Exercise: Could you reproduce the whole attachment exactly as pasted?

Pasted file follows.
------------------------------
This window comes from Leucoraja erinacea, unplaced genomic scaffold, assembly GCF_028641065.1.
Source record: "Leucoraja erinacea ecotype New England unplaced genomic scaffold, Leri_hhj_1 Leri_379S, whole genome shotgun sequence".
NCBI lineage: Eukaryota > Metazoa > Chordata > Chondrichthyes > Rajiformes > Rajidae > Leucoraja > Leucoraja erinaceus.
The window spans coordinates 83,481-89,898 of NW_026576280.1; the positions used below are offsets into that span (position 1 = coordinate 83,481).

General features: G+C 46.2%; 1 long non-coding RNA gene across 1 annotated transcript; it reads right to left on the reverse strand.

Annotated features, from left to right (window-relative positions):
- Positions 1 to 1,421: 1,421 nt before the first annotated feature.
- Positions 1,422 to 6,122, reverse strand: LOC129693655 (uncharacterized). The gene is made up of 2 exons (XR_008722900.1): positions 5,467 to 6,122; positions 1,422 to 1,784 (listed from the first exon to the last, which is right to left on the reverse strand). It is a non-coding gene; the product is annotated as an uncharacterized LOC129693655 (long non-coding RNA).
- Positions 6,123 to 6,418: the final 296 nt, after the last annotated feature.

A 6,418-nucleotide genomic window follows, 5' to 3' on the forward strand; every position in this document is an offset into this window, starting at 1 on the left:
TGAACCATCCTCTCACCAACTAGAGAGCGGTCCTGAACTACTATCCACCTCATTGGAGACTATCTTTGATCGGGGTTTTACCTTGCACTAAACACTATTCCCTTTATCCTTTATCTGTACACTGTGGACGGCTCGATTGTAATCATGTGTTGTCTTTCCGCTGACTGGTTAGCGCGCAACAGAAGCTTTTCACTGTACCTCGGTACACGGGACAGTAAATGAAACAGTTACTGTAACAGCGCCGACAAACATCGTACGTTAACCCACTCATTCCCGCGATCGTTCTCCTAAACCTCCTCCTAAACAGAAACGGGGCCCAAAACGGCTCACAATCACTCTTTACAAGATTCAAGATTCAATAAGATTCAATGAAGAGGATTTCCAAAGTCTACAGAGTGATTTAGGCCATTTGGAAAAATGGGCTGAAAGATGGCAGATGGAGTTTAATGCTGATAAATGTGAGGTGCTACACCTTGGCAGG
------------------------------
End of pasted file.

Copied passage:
This window comes from Leucoraja erinacea, unplaced genomic scaffold, assembly GCF_028641065.1.
Source record: "Leucoraja erinacea ecotype New England unplaced genomic scaffold, Leri_hhj_1 Leri_379S, whole genome shotgun sequence".
NCBI lineage: Eukaryota > Metazoa > Chordata > Chondrichthyes > Rajiformes > Rajidae > Leucoraja > Leucoraja erinaceus.
The window spans coordinates 83,481-89,898 of NW_026576280.1; the positions used below are offsets into that span (position 1 = coordinate 83,481).

General features: G+C 46.2%; 1 long non-coding RNA gene across 1 annotated transcript; it reads right to left on the reverse strand.

Annotated features, from left to right (window-relative positions):
- Positions 1 to 1,421: 1,421 nt before the first annotated feature.
- Positions 1,422 to 6,122, reverse strand: LOC129693655 (uncharacterized). The gene is made up of 2 exons (XR_008722900.1): positions 5,467 to 6,122; positions 1,422 to 1,784 (listed from the first exon to the last, which is right to left on the reverse strand). It is a non-coding gene; the product is annotated as an uncharacterized LOC129693655 (long non-coding RNA).
- Positions 6,123 to 6,418: the final 296 nt, after the last annotated feature.

A 6,418-nucleotide genomic window follows, 5' to 3' on the forward strand; every position in this document is an offset into this window, starting at 1 on the left:
TGAACCATCCTCTCACCAACTAGAGAGCGGTCCTGAACTACTATCCACCTCATTGGAGACTATCTTTGATCGGGGTTTTACCTTGCACTAAACACTATTCCCTTTATCCTTTATCTGTACACTGTGGACGGCTCGATTGTAATCATGTGTTGTCTTTCCGCTGACTGGTTAGCGCGCAACAGAAGCTTTTCACTGTACCTCGGTACACGGGACAGTAAATGAAACAGTTACTGTAACAGCGCCGACAAACATCGTACGTTAACCCACTCATTCCCGCGATCGTTCTCCTAAACCTCCTCCTAAACAGAAACGGGGCCCAAAACGGCTCACAATCACTCTTTACAAGATTCAAGATTCAATAAGATTCAATGAAGAGGATTTCCAAAGTCTACAGAGTGATTTAGGCCATTTGGAAAAATGGGCTGAAAGATGGCAGATGGAGTTTAATGCTGATAAATGTGAGGTGCTACACCTTGGCAGG